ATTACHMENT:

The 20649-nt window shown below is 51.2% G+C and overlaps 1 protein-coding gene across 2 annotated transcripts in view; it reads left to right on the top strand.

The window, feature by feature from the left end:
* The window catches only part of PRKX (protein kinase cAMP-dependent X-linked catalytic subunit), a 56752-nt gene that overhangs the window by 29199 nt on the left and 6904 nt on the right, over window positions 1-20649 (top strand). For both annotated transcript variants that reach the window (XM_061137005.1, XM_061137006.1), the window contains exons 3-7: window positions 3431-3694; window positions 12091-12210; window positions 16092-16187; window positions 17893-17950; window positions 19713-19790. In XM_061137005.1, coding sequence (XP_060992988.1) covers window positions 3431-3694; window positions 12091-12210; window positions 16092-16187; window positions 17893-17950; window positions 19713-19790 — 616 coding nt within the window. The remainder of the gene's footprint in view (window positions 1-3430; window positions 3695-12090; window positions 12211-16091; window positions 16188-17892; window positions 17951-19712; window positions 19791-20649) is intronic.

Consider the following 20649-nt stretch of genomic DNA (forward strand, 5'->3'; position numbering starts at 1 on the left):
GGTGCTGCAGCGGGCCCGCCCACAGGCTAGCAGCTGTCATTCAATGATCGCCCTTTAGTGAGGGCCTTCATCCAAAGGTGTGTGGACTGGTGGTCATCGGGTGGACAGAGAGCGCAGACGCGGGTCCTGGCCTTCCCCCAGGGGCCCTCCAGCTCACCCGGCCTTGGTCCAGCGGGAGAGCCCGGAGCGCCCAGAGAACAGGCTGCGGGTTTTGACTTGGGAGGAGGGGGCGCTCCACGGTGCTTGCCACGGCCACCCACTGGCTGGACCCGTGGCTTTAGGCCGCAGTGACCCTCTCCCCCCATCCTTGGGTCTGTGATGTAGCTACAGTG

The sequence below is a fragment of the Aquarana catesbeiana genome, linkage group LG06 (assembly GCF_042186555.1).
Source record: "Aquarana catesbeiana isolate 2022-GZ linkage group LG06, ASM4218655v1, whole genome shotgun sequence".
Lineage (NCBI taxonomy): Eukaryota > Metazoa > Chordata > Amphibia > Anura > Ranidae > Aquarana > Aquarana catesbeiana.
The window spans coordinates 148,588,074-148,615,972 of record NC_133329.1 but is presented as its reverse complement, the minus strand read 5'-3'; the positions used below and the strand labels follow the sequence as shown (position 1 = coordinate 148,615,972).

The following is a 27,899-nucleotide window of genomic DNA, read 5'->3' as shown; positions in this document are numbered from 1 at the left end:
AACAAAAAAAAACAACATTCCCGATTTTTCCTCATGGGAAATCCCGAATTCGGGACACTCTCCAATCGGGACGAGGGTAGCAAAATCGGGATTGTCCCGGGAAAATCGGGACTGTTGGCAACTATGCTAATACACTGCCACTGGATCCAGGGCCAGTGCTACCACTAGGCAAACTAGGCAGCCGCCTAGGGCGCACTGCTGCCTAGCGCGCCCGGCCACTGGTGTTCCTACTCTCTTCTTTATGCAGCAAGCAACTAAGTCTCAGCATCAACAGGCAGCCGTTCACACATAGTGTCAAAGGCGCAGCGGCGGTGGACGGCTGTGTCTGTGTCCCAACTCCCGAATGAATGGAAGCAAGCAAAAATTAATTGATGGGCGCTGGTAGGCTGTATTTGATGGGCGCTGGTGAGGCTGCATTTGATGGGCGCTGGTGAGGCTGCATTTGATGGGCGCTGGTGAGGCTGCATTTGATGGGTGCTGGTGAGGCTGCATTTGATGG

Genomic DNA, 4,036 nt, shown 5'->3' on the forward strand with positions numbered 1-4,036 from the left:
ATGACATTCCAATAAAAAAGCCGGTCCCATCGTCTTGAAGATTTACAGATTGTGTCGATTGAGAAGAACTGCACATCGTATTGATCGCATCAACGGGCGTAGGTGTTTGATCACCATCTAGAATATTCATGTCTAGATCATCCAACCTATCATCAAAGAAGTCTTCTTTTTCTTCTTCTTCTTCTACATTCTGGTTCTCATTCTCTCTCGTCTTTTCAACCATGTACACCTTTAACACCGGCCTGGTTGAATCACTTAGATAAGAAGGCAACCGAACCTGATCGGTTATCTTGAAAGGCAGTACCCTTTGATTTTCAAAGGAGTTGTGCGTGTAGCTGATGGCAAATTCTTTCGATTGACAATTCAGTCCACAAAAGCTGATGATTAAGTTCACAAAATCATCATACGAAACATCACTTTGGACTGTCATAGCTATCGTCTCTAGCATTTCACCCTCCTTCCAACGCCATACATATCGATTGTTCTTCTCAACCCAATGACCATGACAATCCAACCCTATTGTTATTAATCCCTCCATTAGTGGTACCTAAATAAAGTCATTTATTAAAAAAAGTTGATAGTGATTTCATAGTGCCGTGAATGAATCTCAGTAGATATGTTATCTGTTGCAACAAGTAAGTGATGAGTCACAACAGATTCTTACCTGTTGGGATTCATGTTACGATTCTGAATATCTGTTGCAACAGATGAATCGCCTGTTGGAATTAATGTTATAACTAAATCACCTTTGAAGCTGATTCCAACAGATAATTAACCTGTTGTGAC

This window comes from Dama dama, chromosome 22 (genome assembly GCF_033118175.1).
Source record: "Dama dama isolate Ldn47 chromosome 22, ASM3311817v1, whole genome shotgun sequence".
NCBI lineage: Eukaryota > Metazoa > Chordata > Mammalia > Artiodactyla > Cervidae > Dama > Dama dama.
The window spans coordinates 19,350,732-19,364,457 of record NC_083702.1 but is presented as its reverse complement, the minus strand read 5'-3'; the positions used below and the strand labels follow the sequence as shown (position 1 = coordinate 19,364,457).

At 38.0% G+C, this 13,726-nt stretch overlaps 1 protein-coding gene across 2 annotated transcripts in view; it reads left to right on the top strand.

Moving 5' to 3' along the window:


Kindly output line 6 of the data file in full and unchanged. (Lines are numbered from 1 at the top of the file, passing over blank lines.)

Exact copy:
The sequence below is a fragment of the Aquarana catesbeiana genome, linkage group LG06 (assembly GCF_042186555.1).